Four Winds Casino in South Bend could soon see its stock skyrocket in the eyes of Hoosier gamers.
The Pokagon Band of Potawatomi operate the state’s only tribal casino. The Tribe has reached an agreement with Indiana Gov. Eric Holcomb’s administration to expand to Class III gaming.
The expansion would allow Four Winds to add live table games, slot machines, and sports betting.
Four Winds likely to get more attractive for casino-goers
The South Bend casino is currently limited to bingo-style gaming machines and a poker room. Poker room patrons can only play against each other and not the house.
That could soon change.
A year-and-a-half after first petitioning the state for Class III gaming status, the Pokagon Band and Indiana officials agreed on a tribal-state compact authorizing the expansion.
Holcomb and Pokagon Band Chairman Matthew Wesaw both signed the compact. Indiana lawmakers must also approve it during this year’s legislative session before Four Winds can enact changes.
“The Pokagon Band are important partners in our community, and I am committed to working with the tribe along with local and state leaders to best support our area’s economic development,” added Rep. Jake Teshka, whose district houses Four Winds.
“While I have not had the chance to review the compact just yet, I recognize this deal could have great success in St. Joseph County. I look forward to thoughtfully evaluating the compact with my legislative colleagues for ratification.”
If approved, the 20-year agreement would permit Four Winds to offer games like blackjack, roulette, baccarat, craps, and more.
State would see significant funds from expansion
As part of the compact, the Pokagon Band agreed to pay the state 8% of slot machine winnings. The Tribe will continue its existing 2% payments to the city of South Bend.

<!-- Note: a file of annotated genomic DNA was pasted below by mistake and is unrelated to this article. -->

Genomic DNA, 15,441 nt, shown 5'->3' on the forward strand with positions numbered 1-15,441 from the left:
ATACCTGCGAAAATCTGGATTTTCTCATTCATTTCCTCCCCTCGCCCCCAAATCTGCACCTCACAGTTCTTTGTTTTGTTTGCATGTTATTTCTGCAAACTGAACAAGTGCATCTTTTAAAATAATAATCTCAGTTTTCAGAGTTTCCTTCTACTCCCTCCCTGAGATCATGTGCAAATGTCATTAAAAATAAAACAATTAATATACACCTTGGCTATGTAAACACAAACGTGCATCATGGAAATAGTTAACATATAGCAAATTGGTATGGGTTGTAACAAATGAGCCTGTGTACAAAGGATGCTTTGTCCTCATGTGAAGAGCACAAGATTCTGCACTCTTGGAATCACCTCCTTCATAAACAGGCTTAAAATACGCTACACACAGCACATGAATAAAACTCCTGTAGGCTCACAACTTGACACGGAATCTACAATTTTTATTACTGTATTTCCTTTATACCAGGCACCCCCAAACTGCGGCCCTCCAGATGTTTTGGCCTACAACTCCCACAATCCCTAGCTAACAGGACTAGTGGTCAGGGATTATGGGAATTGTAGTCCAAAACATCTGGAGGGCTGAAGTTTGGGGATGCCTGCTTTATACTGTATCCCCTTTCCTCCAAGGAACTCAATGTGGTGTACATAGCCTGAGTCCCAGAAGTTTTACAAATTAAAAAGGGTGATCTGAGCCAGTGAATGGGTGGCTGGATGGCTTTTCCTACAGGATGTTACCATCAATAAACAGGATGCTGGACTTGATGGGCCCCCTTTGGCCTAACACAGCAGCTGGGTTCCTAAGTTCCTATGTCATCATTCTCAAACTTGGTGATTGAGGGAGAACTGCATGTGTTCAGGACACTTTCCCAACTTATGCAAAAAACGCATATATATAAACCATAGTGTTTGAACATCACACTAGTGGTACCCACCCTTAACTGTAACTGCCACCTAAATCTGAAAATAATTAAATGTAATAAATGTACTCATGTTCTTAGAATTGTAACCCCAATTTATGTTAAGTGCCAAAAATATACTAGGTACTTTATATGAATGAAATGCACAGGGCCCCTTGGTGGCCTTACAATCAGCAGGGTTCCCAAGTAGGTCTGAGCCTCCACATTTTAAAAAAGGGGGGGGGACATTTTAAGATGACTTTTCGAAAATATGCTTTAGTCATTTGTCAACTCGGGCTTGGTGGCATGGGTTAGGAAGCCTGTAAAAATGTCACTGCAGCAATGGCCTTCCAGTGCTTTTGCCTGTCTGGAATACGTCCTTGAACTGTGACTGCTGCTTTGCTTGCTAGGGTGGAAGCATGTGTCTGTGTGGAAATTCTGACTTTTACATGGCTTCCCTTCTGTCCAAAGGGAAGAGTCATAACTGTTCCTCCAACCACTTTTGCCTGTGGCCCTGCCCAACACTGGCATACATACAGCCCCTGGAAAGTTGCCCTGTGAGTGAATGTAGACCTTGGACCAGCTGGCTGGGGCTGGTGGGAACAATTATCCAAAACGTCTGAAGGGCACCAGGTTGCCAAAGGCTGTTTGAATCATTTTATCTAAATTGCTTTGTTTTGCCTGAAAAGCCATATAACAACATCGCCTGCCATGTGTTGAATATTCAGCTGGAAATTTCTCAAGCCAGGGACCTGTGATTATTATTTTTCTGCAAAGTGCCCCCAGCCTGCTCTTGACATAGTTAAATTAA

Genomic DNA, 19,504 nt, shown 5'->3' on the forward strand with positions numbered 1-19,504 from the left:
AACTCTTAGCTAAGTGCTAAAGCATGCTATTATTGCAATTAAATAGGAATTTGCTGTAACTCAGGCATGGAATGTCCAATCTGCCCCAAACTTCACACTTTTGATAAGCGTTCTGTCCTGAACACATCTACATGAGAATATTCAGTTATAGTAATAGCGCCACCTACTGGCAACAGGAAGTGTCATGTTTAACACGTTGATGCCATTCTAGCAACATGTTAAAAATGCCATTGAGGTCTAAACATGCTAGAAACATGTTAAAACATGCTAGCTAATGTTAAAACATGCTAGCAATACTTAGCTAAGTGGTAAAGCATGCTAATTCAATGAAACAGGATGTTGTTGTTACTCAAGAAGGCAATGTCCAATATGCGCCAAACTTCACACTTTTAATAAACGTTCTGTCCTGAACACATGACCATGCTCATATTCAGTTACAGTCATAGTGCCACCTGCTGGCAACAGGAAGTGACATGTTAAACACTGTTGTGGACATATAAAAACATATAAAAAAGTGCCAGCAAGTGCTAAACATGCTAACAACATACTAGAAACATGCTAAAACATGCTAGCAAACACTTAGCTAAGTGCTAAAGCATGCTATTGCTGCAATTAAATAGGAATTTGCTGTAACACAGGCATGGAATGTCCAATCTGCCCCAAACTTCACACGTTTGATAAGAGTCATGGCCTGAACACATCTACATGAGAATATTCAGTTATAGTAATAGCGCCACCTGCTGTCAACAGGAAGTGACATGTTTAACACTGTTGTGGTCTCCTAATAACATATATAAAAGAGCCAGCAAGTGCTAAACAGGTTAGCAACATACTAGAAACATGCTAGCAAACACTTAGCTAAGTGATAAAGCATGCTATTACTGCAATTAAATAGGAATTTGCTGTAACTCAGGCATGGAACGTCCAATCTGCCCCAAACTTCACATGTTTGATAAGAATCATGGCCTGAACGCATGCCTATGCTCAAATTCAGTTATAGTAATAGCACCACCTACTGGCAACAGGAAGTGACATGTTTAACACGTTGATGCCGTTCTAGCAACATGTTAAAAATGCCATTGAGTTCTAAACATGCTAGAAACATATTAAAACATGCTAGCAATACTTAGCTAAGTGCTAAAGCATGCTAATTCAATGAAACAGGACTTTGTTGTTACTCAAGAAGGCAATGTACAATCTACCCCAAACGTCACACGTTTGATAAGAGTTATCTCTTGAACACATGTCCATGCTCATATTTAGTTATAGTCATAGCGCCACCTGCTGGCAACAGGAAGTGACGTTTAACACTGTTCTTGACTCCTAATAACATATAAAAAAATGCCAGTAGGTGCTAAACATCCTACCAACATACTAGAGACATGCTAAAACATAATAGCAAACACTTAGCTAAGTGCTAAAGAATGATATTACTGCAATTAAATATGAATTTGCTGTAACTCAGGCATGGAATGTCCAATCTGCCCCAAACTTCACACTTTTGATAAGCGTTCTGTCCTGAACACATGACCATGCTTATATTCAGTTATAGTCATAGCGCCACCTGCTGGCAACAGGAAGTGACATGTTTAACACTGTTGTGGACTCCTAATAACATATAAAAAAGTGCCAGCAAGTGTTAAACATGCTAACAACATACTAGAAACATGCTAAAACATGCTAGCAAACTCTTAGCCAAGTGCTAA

If the deal continues unaltered, it is much better than the taxes paid by Indiana’s non-tribal casinos.
Any time a casino expands, it means increased competition.
The compact is likely to stiffen competition in northern Indiana, specifically for Blue Chip Casino in Michigan City. Blue Chip is situated near another Four Winds in New Buffalo, Michigan.
The compact also covers competition against Four Winds. Officials agreed the Band will not have to make revenue payments if the state approves a new casino within a 50-mile, 16-county radius.
The agreement, which does not affect casino construction in Gary, would also limit potential expansion opportunities for existing casinos in the area.
What is each side saying?
Indiana Gaming Commission Executive Director Sara Tait told INBetting Wednesday that negotiators from the state and Band will wait to provide comment on “specific compact terms” until the public ratification process.
Tait did provide a brief statement:
“Federal and state law require the Governor to negotiate a tribal-state compact in good faith. The executed compact comes after many months of negotiations and hard work. The State team took great measures to ensure this compact complies with all state and federal laws and includes provisions permissible under federal law.”
Tait said state officials continue “to be committed to an ongoing and productive relationship with the Pokagon Band.”
Pokagon Band official David Gutierrez reiterated Tait’s position, saying the Band “isn’t providing comment at this time as the legislative process to review the compact is still pending.”
Sports betting is a little more complex
Yes, sports betting is part of the compact.
Four Winds can offer sports betting, with some restrictions.
Four Winds, which already offers retail sportsbooks in Michigan, is likely to start one at its Indiana site once the legislature OKs the compact.
Its ability to offer mobile betting is more complicated.
Once sports betting became legal, casinos in Indiana were eager to partner with mobile operators – i.e. DraftKings and FanDuel – who needed the casinos to meet the state’s brick-and-mortar partnership requirements.
If permitted, Four Winds would be no different.
Four Winds can offer sports wagering and paid fantasy contests online and on mobile platforms, according to the compact. The catch? The wagers must be placed by people physically present at the casino.
In other words, what’s the point? Bettors can instead use the retail sportsbook.
Otherwise, the compact “does not address ‘off-reservation’ sports wagering or i-gaming,” explains an executive summary provided by Tait.
Instead, says the summary, any expansion of online sports wagering or casino games at Four Winds “would be at the discretion of the General Assembly and separate from the compact.”
Online casino gaming legalization will be a hot topic during this year’s legislative session – something all casinos will keep an eye on.